Letter from Frances Rokeby to Reverend Mr. Rose regarding settling in Carolina to Christianize the Native Americans, 1707

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This letter written by Frances Rokeby, a woman living in Lawnwith in the historic English county of Yorkshire, was sent to Reverend Mr. Rose urging him to move to Carolina with her and her husband.  Rokeby offers to pay Reverend Rose’s way in the hopes that he will help Christianize the Native Americans. 

It is uncertain whether Rokeby or Reverend Rose ever made it to Carolina, but many people with similar inclinations did.  Images of Native Americans, written accounts, and even Native American visitors traveled back across the Atlantic and gripped the English imagination during the early colonial period.  Rokeby’s description of Native American reverence for old age reveals what English people learned about them.  Many in England saw it as an important mission to “endeavor the conversion of the Poor Ignorant Natives,” as Rokeby words it.  In 1699 the Bishop of London, Henry Compton, sent Reverend Dr. Thomas Bray to America to report on the state of religion in the colonies.  Due to his unfavorable report, a charter allowed for the founding of the Society for the Propagation of the Gospel in 1701.  The Society aimed to send priests to the colonies, but it also sent missions to slaves and Native Americans.  By 1710, evangelizing to African and native populations became one of the main goals of the organization.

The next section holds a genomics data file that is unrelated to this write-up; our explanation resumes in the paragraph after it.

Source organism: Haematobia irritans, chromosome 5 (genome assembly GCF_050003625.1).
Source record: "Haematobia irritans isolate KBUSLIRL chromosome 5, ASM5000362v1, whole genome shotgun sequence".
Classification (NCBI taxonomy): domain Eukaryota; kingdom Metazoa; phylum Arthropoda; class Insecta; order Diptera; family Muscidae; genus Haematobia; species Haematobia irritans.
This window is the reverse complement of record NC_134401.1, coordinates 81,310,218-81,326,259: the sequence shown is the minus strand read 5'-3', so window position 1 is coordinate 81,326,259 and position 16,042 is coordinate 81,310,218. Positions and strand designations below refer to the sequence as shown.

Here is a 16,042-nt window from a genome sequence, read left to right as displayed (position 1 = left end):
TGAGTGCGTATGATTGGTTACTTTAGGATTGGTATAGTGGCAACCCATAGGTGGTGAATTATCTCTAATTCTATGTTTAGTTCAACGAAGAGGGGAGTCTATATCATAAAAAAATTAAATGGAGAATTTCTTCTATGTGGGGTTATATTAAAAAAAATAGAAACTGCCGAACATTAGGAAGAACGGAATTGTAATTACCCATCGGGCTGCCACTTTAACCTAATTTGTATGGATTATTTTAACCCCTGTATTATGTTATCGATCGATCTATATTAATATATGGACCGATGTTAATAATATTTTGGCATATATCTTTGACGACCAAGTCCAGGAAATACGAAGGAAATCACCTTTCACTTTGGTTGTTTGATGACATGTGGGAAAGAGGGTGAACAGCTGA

The Church of England was the established church in colonial South Carolina, but Anglican colonists suffered from a lack of ministers.  The Society of the Propagation of the Gospel provided not only missionaries but also assistance in building churches in the colony.  This letter illustrates the desire of people on both sides of the Atlantic to increase religious activity in the young colony.


Letter from Frances Rokeby to Reverend Mr. Rose 1707.  Miscellaneous Papers, Box 6, P90069 372IO4-IO6. South Carolina Department of Archives and History. Columbia, South Carolina.


Lawnwith August ye 20:th


     I have long had a desire to goe into Carolina, & take one of those Honest Clergiemen [who are not suffered to doe good in England;] to endeavour the Conversion of the Poor Ignorant Natives, of that country; who are good Moral Heathen & if they can be rightly Instructed, in our Holy Religion; may I hope, be as good Christians:

  I think I was once Speakeing to you, of this designe when we were att Cosen Kirbys, att York; but it was never yet, in my Power to effect itt; as I hope we will now be; for my Husband, & Selfe; are fully resolved on a Voiage thither, in November Next; if we can possibly get our affaires settled in time; and if you please to accompany us, and undertake ye worthy employment of endeavouring to promote the Glory of God, & Salvation of Soules; we will carry you att our own charge; & you shall fare as well as our selves, in all respects; & if it please God to Bless us with a Prosperous Voiage; we will take care to settle a Sufficient Maintenance, on you, & your Successors; & in such a Maner, as shall not be liable to disturbance, or deprivation; by any change of government: